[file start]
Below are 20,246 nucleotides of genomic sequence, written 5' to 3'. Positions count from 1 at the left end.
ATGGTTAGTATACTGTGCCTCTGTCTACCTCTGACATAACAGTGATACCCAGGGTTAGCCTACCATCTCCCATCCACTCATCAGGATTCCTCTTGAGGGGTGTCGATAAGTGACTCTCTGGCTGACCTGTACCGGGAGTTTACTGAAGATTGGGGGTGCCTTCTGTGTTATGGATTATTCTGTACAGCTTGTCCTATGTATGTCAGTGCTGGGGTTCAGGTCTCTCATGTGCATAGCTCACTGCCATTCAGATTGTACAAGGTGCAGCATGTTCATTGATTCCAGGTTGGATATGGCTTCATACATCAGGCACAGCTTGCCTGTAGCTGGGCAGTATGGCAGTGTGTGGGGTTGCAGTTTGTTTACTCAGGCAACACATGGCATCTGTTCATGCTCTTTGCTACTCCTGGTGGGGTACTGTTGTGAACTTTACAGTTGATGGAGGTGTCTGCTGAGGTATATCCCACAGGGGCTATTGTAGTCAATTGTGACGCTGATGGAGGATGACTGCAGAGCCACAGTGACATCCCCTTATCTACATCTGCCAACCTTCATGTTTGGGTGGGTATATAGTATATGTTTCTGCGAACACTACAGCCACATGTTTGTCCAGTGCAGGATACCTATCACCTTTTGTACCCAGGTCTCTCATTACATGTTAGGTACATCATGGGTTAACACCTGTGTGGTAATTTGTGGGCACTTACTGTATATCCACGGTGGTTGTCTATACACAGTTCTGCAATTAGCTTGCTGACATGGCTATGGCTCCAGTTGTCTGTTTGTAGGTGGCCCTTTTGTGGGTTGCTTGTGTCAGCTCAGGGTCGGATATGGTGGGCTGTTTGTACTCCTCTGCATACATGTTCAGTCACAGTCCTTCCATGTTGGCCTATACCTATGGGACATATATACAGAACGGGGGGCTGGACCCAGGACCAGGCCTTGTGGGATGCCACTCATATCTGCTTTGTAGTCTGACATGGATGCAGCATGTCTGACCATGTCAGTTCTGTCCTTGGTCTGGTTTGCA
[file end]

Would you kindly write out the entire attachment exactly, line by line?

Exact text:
Below are 20,246 nucleotides of genomic sequence, written 5' to 3'. Positions count from 1 at the left end.
ATGGTTAGTATACTGTGCCTCTGTCTACCTCTGACATAACAGTGATACCCAGGGTTAGCCTACCATCTCCCATCCACTCATCAGGATTCCTCTTGAGGGGTGTCGATAAGTGACTCTCTGGCTGACCTGTACCGGGAGTTTACTGAAGATTGGGGGTGCCTTCTGTGTTATGGATTATTCTGTACAGCTTGTCCTATGTATGTCAGTGCTGGGGTTCAGGTCTCTCATGTGCATAGCTCACTGCCATTCAGATTGTACAAGGTGCAGCATGTTCATTGATTCCAGGTTGGATATGGCTTCATACATCAGGCACAGCTTGCCTGTAGCTGGGCAGTATGGCAGTGTGTGGGGTTGCAGTTTGTTTACTCAGGCAACACATGGCATCTGTTCATGCTCTTTGCTACTCCTGGTGGGGTACTGTTGTGAACTTTACAGTTGATGGAGGTGTCTGCTGAGGTATATCCCACAGGGGCTATTGTAGTCAATTGTGACGCTGATGGAGGATGACTGCAGAGCCACAGTGACATCCCCTTATCTACATCTGCCAACCTTCATGTTTGGGTGGGTATATAGTATATGTTTCTGCGAACACTACAGCCACATGTTTGTCCAGTGCAGGATACCTATCACCTTTTGTACCCAGGTCTCTCATTACATGTTAGGTACATCATGGGTTAACACCTGTGTGGTAATTTGTGGGCACTTACTGTATATCCACGGTGGTTGTCTATACACAGTTCTGCAATTAGCTTGCTGACATGGCTATGGCTCCAGTTGTCTGTTTGTAGGTGGCCCTTTTGTGGGTTGCTTGTGTCAGCTCAGGGTCGGATATGGTGGGCTGTTTGTACTCCTCTGCATACATGTTCAGTCACAGTCCTTCCATGTTGGCCTATACCTATGGGACATATATACAGAACGGGGGGCTGGACCCAGGACCAGGCCTTGTGGGATGCCACTCATATCTGCTTTGTAGTCTGACATGGATGCAGCATGTCTGACCATGTCAGTTCTGTCCTTGGTCTGGTTTGCA